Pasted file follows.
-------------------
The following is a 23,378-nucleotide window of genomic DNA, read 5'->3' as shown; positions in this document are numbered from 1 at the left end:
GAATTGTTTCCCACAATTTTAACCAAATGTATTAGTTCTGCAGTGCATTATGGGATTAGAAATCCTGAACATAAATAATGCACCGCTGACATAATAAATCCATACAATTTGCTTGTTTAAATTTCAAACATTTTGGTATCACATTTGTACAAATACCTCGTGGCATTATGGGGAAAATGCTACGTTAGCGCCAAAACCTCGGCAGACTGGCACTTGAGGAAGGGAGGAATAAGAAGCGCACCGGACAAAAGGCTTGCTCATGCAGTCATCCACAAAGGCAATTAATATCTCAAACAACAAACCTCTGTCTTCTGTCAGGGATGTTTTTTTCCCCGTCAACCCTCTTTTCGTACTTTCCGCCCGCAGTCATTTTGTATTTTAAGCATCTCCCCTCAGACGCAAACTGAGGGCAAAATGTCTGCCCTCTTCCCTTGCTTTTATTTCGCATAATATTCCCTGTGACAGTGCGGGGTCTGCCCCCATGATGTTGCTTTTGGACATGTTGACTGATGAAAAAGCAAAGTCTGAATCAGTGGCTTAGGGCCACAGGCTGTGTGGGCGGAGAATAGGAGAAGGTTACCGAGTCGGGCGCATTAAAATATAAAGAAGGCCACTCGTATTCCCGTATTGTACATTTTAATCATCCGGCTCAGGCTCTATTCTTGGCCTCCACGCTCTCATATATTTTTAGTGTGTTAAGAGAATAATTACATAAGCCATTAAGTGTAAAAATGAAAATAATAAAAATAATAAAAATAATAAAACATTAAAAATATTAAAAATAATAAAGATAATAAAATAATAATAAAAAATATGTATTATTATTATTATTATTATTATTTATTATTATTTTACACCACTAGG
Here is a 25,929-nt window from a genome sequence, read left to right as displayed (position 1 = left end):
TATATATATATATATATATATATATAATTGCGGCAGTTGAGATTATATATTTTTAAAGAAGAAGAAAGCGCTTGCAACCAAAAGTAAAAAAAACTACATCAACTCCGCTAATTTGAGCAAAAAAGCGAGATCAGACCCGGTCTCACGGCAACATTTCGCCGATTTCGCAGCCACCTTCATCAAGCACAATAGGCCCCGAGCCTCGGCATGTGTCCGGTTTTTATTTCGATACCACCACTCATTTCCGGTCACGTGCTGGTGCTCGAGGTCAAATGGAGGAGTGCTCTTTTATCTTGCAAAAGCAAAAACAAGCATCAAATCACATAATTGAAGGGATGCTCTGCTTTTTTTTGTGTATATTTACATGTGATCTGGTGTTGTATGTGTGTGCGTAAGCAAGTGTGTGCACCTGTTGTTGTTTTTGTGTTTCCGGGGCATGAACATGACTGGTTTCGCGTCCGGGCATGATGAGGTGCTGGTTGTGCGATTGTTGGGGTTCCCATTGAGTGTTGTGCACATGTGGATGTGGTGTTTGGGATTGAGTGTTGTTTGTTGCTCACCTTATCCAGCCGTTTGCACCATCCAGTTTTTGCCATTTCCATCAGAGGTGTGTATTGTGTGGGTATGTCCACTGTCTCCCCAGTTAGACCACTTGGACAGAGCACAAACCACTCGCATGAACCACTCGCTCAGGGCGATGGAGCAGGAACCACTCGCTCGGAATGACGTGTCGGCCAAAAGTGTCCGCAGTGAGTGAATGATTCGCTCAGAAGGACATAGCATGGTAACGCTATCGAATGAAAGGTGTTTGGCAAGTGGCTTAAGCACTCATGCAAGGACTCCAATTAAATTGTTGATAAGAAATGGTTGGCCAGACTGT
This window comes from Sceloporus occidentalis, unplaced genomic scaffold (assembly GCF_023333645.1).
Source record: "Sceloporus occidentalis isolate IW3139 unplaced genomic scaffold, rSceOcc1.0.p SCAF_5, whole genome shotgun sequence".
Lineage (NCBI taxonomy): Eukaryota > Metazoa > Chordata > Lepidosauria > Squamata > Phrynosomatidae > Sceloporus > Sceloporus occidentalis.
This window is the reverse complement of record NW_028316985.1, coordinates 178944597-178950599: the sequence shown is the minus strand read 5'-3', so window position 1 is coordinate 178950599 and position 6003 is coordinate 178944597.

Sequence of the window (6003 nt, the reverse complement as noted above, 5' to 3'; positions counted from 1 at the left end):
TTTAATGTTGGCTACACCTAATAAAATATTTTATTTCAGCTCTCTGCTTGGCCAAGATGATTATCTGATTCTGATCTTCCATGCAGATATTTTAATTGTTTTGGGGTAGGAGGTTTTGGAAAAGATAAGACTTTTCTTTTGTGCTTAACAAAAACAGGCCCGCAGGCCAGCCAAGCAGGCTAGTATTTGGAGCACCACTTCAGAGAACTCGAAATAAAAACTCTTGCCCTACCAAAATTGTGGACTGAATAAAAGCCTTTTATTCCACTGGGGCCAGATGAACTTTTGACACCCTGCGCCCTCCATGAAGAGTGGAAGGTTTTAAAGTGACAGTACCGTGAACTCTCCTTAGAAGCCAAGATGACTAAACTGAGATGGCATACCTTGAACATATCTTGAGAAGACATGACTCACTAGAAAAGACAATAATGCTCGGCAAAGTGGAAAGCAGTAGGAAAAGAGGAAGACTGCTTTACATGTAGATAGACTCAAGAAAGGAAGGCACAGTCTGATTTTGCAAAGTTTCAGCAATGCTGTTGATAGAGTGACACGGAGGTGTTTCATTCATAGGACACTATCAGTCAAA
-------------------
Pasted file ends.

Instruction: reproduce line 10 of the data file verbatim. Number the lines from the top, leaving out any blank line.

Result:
TTTAATGTTGGCTACACCTAATAAAATATTTTATTTCAGCTCTCTGCTTGGCCAAGATGATTATCTGATTCTGATCTTCCATGCAGATATTTTAATTGTTTTGGGGTAGGAGGTTTTGGAAAAGATAAGACTTTTCTTTTGTGCTTAACAAAAACAGGCCCGCAGGCCAGCCAAGCAGGCTAGTATTTGGAGCACCACTTCAGAGAACTCGAAATAAAAACTCTTGCCCTACCAAAATTGTGGACTGAATAAAAGCCTTTTATTCCACTGGGGCCAGATGAACTTTTGACACCCTGCGCCCTCCATGAAGAGTGGAAGGTTTTAAAGTGACAGTACCGTGAACTCTCCTTAGAAGCCAAGATGACTAAACTGAGATGGCATACCTTGAACATATCTTGAGAAGACATGACTCACTAGAAAAGACAATAATGCTCGGCAAAGTGGAAAGCAGTAGGAAAAGAGGAAGACTGCTTTACATGTAGATAGACTCAAGAAAGGAAGGCACAGTCTGATTTTGCAAAGTTTCAGCAATGCTGTTGATAGAGTGACACGGAGGTGTTTCATTCATAGGACACTATCAGTCAAA